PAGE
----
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TODAY'S OTHER NEWS

Purplebricks launches recruitment drive for 'local experts' in 17 locations

Hybrid agency Purplebricks has launched a recruitment drive for what it calls ‘local property experts’ in 17 parts of the country from Cornwall to Aberdeen.

The locations include relatively low cost areas such as Coventry, Derby and Warrington, and higher end markets such as Newbury, East London and Salisbury.

The promotional material for the jobs includes the description of local experts as individuals who will “support both our vendors and buyers, ensuring delivery on the promise of everything you'd expect from the very best traditional estate agent more efficiently and cost effectively.”

In its last statement, Purplebricks said in October last year that it then had 150 LPEs, a figure it wants to double by spring 2017; this recruitment drive is the first part of that programme.

The agency is backed by star fund manager Neil Woodford and is now riding high on the Alternative Investment Market, regarded as London's junior stock market, after three months of roller-coaster activity. 

Its 240m ordinary shares were placed at 100p each based on a market capitalisation of £240.3m on launch day in mid-December;  the firm had lost around 25 per cent of that by the end of January but this week its price has hit an all-time high 132p per share. 

  • Chris Arnold

    The dumbing down of the estate agency sector! It's happening in the USA as more part time workers are enticed into a sector that is already over- burdened with people willing to do whatever it takes to win an instruction. At least over there, there is some barrier to entry.
    Purple Bricks' ability to retain existing LPE's will ultimately decide if they are ever to be successful. It's easy to hire, with optimistic promises, but much harder to retain quality staff.

    Algarve  Investor

    There is definitely an element of race to the bottom and dumbing down about all this.

    I don't know what to make of Purplebricks. They make a lot of noise and everything about them is very loud and in-yer-face - from their branding to their awful TV adverts. But they don't seem to be very successful at the bread and butter of estate agency.

    On the other hand, they have plenty of big money behind them, tonnes of PR and name (and brand) recognition that many trad agents would die for.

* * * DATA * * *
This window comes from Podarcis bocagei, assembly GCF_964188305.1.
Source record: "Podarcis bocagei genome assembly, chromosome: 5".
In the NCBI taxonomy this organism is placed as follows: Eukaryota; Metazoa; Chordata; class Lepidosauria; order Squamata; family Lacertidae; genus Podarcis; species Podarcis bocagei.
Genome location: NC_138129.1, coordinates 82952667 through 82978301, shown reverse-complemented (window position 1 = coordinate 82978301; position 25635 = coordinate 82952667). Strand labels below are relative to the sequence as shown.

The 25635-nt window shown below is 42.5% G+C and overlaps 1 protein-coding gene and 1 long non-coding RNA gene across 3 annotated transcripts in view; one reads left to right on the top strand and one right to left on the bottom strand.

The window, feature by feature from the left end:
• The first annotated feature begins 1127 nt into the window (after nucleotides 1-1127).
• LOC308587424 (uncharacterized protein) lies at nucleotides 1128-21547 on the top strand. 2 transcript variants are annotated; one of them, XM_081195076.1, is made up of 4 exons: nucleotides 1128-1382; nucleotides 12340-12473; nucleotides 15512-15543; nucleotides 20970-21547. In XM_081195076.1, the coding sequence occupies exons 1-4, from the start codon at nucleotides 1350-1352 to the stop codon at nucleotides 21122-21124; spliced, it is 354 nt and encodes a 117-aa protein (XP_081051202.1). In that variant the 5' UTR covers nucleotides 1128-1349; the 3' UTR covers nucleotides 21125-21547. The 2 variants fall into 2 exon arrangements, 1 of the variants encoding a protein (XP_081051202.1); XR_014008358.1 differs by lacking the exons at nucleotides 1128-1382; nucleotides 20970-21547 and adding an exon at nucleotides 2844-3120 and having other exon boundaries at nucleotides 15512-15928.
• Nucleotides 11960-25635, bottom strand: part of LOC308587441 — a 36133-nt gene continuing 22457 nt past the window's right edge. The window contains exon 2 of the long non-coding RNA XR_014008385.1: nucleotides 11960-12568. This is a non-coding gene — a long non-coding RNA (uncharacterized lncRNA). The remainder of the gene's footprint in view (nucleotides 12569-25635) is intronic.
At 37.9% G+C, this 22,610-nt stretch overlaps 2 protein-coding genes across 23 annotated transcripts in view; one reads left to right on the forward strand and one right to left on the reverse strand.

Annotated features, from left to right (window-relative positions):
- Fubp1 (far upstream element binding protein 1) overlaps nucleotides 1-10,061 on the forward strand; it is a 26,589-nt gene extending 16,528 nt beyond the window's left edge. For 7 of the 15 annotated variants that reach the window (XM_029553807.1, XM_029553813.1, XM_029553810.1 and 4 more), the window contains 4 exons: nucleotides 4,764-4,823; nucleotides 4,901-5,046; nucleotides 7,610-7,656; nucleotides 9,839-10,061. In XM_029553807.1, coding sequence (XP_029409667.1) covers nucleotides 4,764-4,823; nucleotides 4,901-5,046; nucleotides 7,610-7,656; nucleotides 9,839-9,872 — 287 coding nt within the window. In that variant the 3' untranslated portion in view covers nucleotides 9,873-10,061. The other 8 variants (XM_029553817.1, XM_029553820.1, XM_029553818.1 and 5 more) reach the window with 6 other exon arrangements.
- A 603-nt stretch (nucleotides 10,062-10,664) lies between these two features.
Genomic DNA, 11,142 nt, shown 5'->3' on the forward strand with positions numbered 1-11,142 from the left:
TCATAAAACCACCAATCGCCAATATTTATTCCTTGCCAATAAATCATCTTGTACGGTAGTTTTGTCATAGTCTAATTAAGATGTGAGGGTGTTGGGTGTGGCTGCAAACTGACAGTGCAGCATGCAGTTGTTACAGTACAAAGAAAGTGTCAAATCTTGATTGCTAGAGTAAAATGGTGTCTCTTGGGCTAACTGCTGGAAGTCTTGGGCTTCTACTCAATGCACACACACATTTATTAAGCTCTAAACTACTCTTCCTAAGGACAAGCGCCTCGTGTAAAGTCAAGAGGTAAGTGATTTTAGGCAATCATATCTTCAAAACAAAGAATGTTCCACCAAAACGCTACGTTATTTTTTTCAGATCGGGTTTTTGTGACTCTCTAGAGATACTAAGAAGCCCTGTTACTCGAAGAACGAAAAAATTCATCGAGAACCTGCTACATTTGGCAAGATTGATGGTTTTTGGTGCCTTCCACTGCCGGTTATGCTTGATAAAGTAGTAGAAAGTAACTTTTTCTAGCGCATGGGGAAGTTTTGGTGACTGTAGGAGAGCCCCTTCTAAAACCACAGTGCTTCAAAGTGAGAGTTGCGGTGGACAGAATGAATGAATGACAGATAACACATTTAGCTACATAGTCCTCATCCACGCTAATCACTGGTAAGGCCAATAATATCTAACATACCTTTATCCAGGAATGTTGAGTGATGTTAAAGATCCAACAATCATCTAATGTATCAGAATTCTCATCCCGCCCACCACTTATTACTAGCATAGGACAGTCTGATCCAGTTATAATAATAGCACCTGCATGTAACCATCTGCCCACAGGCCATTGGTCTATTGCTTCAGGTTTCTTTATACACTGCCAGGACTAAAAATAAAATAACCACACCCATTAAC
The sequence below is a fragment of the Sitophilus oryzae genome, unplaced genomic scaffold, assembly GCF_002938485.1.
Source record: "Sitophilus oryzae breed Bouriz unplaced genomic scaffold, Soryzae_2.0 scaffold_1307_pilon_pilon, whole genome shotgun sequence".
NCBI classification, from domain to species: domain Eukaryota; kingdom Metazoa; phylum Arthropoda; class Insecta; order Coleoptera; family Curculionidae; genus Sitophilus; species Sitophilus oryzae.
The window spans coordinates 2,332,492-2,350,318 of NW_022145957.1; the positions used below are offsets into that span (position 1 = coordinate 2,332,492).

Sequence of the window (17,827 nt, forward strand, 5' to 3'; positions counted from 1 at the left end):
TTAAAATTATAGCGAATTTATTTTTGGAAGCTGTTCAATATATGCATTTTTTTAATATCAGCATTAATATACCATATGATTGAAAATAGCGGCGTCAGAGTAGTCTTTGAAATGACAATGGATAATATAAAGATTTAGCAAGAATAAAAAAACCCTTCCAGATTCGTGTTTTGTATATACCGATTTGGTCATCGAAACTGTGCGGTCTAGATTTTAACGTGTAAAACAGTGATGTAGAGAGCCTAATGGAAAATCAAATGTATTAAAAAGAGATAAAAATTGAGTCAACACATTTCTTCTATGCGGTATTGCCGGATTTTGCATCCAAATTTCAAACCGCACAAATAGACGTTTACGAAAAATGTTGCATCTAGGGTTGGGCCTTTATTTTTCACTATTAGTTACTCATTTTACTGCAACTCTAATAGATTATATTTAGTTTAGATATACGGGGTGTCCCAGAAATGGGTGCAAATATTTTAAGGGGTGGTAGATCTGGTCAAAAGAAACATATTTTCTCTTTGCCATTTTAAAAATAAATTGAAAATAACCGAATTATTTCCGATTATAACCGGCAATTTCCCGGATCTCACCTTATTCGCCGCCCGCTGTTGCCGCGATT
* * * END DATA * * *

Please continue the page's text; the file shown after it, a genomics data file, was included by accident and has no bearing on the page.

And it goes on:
I just think, like CW and Foxtons before them, they are biting off more than they can chew. Too ambitious, too many PR own goals, too much style over substance.

     
  • Trevor Mealham

    Budget agencies CAN’T deliver everything that a traditional agent can to the best interest of many vendors when selling:

    ** Of late I have been working with more agents showing them how to win more listings by offering clients greater sub agent exposure. budget agency ALONE can’t offer this as fees are too low to sub out. As such low cost agency are not able to offer full traditional agency services.

  • icon

    So the 'local'; agent covering my area wasn't as advertised 'local' after all they want a more locally type local.

  • Steven Thompson

    The future could be bleak for estate agents unless they up their game. Hybrid or online-only estate agents are the tip of the iceberg. The next wave will see eBay-type networks that allow buyers and sellers to get in touch with each other. The antidote is to provide a quality service at a price that reflects the expertise, marketing reach and high level of service that the agent can offer. Too many people are going down the line of price cutting. It's a race to the bottom.

    icon

    I get your point about fee-cutting, Steven. But haven't we seen in the past that private sales don't really work for the mass market? I mean if it was going to take off, it would have done by now, wouldn't it?

     
    Algarve  Investor

    I think you make a very prescient point. Estate agency, more than ever, needs to move with the times and be ahead of the game, or they will be left behind. It seems likely that there will be the call for traditional agency for some years yet, but buyers and sellers will be looking for alternatives. If agents charge too much of a fee - and don't back this up with an excellent service - they will start to find instructions much harder to come by.

    I can understand the line of argument that traditional agents who have had a high-street presence in a local area for years would provide a more intimate, personal service, as well as more experience, knowhow and tricks of the trade than a purely online-based operation who have only recently entered the market. But it's not the case that every estate agent offers good value for money and a superb service. Many do, but many more don't. Therefore it's inevitable that people will look for cheaper, more flexible services.

    It'll only become a race to the bottom if the levels of service diminish. As we've seen with Lidl and Aldi in the supermarket arena, they have made the likes of Tesco, Waitrose and Sainsbury's up their game quite considerably. They offer cheap, good value produce, but it's high-quality produce.

    I think we are seeing too many online agents entering the market - and traditional agents, for that matter - but it looks like hybrid, where the best of both worlds are merged, will be the way forward for agency.

    I think an eBay-type thing will be the future - it's no doubt something the likes of RM and Zoopla already have in mind - but we won't reach that stage for a few years yet.

     
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